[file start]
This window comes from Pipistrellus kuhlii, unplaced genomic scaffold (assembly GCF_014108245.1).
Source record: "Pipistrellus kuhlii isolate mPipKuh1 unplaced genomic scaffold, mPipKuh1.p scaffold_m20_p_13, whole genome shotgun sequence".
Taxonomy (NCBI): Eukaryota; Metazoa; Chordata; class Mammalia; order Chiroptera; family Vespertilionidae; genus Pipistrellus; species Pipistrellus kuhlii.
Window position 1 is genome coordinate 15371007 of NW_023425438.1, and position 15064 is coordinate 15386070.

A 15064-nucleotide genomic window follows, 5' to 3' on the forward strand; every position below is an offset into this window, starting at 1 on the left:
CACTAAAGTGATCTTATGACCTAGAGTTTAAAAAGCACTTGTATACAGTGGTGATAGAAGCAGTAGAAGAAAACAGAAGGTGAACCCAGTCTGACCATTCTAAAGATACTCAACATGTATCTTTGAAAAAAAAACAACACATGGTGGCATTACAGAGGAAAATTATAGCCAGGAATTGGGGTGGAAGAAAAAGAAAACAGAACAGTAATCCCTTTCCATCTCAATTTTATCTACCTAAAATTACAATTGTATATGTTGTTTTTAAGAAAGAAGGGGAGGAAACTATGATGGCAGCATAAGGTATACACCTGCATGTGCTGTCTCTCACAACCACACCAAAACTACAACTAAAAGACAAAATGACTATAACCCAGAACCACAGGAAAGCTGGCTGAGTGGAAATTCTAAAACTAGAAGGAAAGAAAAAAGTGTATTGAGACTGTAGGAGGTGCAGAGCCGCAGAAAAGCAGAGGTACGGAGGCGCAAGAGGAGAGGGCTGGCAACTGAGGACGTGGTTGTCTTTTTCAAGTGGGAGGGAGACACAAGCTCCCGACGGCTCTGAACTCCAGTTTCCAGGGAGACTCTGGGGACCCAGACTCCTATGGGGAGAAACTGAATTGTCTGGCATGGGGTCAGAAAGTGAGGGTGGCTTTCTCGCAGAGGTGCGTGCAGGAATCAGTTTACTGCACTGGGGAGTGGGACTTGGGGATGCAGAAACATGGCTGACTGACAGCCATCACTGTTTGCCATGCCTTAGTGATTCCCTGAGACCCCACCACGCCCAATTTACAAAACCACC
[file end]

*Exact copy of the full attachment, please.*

This window comes from Pipistrellus kuhlii, unplaced genomic scaffold (assembly GCF_014108245.1).
Source record: "Pipistrellus kuhlii isolate mPipKuh1 unplaced genomic scaffold, mPipKuh1.p scaffold_m20_p_13, whole genome shotgun sequence".
Taxonomy (NCBI): Eukaryota; Metazoa; Chordata; class Mammalia; order Chiroptera; family Vespertilionidae; genus Pipistrellus; species Pipistrellus kuhlii.
Window position 1 is genome coordinate 15371007 of NW_023425438.1, and position 15064 is coordinate 15386070.

A 15064-nucleotide genomic window follows, 5' to 3' on the forward strand; every position below is an offset into this window, starting at 1 on the left:
CACTAAAGTGATCTTATGACCTAGAGTTTAAAAAGCACTTGTATACAGTGGTGATAGAAGCAGTAGAAGAAAACAGAAGGTGAACCCAGTCTGACCATTCTAAAGATACTCAACATGTATCTTTGAAAAAAAAACAACACATGGTGGCATTACAGAGGAAAATTATAGCCAGGAATTGGGGTGGAAGAAAAAGAAAACAGAACAGTAATCCCTTTCCATCTCAATTTTATCTACCTAAAATTACAATTGTATATGTTGTTTTTAAGAAAGAAGGGGAGGAAACTATGATGGCAGCATAAGGTATACACCTGCATGTGCTGTCTCTCACAACCACACCAAAACTACAACTAAAAGACAAAATGACTATAACCCAGAACCACAGGAAAGCTGGCTGAGTGGAAATTCTAAAACTAGAAGGAAAGAAAAAAGTGTATTGAGACTGTAGGAGGTGCAGAGCCGCAGAAAAGCAGAGGTACGGAGGCGCAAGAGGAGAGGGCTGGCAACTGAGGACGTGGTTGTCTTTTTCAAGTGGGAGGGAGACACAAGCTCCCGACGGCTCTGAACTCCAGTTTCCAGGGAGACTCTGGGGACCCAGACTCCTATGGGGAGAAACTGAATTGTCTGGCATGGGGTCAGAAAGTGAGGGTGGCTTTCTCGCAGAGGTGCGTGCAGGAATCAGTTTACTGCACTGGGGAGTGGGACTTGGGGATGCAGAAACATGGCTGACTGACAGCCATCACTGTTTGCCATGCCTTAGTGATTCCCTGAGACCCCACCACGCCCAATTTACAAAACCACC